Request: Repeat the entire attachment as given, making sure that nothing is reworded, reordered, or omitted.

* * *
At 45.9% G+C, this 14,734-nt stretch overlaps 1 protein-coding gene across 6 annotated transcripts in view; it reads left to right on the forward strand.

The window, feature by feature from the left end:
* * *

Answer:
At 45.9% G+C, this 14,734-nt stretch overlaps 1 protein-coding gene across 6 annotated transcripts in view; it reads left to right on the forward strand.

The window, feature by feature from the left end: